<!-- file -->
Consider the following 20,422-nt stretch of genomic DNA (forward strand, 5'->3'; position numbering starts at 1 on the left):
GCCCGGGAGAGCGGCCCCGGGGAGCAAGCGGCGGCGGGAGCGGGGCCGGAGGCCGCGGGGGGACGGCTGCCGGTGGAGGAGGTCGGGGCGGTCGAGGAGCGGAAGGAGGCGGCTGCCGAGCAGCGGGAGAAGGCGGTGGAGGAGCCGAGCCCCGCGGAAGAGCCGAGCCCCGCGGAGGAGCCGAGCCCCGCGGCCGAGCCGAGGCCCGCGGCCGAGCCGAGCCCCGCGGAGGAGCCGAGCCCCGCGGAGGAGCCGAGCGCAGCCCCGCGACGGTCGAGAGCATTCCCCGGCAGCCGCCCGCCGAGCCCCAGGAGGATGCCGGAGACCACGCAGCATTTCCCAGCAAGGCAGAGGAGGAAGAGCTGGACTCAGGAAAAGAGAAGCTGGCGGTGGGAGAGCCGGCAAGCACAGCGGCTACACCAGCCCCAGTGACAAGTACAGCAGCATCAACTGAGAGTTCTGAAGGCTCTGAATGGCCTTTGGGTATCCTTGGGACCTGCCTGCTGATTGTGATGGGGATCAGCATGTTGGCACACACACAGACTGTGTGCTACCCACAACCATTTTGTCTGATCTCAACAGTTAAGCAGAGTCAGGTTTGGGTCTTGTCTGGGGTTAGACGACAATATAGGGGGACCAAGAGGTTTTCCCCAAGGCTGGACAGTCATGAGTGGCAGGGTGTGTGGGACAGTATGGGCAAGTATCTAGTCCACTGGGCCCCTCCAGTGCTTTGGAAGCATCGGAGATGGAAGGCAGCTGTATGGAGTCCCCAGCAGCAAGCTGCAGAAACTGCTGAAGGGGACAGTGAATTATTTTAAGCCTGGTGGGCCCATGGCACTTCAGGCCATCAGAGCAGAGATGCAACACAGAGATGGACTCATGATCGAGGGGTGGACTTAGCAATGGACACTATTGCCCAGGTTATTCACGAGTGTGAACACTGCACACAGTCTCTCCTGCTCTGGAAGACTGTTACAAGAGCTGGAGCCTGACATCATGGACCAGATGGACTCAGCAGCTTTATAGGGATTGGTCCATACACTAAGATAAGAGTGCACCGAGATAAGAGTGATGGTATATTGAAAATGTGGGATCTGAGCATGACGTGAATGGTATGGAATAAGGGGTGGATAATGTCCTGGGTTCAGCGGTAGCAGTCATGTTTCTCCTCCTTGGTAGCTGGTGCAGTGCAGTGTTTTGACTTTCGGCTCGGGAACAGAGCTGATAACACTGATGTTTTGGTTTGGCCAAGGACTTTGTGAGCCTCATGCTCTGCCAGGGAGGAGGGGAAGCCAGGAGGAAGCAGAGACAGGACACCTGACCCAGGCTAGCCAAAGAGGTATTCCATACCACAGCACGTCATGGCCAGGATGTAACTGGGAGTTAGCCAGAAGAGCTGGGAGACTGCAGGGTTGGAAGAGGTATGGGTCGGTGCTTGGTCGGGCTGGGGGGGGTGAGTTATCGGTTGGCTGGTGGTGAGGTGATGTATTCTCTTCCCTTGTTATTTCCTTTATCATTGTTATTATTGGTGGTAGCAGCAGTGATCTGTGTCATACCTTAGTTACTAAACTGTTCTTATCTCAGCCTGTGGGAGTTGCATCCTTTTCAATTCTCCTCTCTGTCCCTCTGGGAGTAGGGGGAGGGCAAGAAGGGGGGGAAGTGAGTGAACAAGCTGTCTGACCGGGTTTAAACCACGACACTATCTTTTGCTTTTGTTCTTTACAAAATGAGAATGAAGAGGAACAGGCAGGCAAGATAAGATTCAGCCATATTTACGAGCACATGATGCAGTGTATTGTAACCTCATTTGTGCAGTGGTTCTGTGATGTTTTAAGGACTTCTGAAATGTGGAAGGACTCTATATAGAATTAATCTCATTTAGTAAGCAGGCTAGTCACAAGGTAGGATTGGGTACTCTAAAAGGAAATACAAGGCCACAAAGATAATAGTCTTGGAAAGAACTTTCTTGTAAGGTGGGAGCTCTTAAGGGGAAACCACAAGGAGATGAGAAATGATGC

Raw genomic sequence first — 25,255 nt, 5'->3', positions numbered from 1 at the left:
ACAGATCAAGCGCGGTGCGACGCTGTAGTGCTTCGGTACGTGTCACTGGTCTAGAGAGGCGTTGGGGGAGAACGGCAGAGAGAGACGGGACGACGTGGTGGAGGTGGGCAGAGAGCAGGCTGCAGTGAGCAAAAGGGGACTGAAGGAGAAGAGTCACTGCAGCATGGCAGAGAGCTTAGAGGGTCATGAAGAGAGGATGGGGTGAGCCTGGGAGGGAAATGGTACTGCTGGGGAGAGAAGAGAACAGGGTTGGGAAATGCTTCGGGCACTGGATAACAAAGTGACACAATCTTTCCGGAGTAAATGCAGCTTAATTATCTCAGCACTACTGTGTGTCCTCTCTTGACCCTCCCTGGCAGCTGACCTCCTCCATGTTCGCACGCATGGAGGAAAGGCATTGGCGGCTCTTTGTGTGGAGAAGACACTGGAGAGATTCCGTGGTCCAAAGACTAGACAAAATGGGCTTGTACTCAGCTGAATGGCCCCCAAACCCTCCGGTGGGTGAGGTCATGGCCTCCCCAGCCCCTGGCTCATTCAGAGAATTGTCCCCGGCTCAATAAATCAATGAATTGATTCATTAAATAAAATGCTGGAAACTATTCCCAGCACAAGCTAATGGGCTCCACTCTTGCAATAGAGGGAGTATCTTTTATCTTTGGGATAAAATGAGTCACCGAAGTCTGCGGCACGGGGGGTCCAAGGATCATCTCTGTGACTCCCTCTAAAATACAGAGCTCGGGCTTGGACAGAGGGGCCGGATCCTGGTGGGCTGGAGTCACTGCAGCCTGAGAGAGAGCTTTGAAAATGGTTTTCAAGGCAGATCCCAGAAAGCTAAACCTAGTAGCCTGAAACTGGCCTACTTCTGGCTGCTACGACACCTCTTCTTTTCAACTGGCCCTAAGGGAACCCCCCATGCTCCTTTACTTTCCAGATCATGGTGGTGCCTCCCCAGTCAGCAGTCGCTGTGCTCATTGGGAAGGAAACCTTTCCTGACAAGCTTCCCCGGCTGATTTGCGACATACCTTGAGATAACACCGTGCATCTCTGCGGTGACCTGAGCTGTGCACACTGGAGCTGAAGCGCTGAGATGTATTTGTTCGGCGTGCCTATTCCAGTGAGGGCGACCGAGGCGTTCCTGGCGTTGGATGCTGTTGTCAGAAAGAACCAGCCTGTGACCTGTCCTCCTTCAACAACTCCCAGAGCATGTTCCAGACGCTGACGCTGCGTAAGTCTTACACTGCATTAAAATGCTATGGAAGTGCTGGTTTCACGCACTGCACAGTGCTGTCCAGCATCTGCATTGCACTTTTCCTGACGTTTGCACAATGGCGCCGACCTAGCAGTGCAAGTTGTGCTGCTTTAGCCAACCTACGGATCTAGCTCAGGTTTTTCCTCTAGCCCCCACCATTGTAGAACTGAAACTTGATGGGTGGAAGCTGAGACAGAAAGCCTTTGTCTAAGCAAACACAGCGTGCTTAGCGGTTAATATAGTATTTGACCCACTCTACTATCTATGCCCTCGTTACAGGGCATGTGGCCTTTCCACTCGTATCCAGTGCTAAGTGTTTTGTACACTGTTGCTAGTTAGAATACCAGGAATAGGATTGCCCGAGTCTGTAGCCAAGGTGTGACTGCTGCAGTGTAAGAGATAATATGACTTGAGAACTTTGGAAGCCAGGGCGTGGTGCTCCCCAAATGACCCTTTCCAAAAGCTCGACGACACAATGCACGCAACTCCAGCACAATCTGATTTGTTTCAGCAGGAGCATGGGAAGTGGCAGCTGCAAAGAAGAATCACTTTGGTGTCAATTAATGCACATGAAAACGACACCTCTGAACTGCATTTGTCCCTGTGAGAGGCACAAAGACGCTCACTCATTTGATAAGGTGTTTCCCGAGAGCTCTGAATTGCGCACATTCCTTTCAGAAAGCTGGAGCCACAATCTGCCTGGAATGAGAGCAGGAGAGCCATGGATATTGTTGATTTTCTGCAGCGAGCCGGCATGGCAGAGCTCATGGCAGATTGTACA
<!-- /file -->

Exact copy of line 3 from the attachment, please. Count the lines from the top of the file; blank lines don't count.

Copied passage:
Raw genomic sequence first — 25,255 nt, 5'->3', positions numbered from 1 at the left: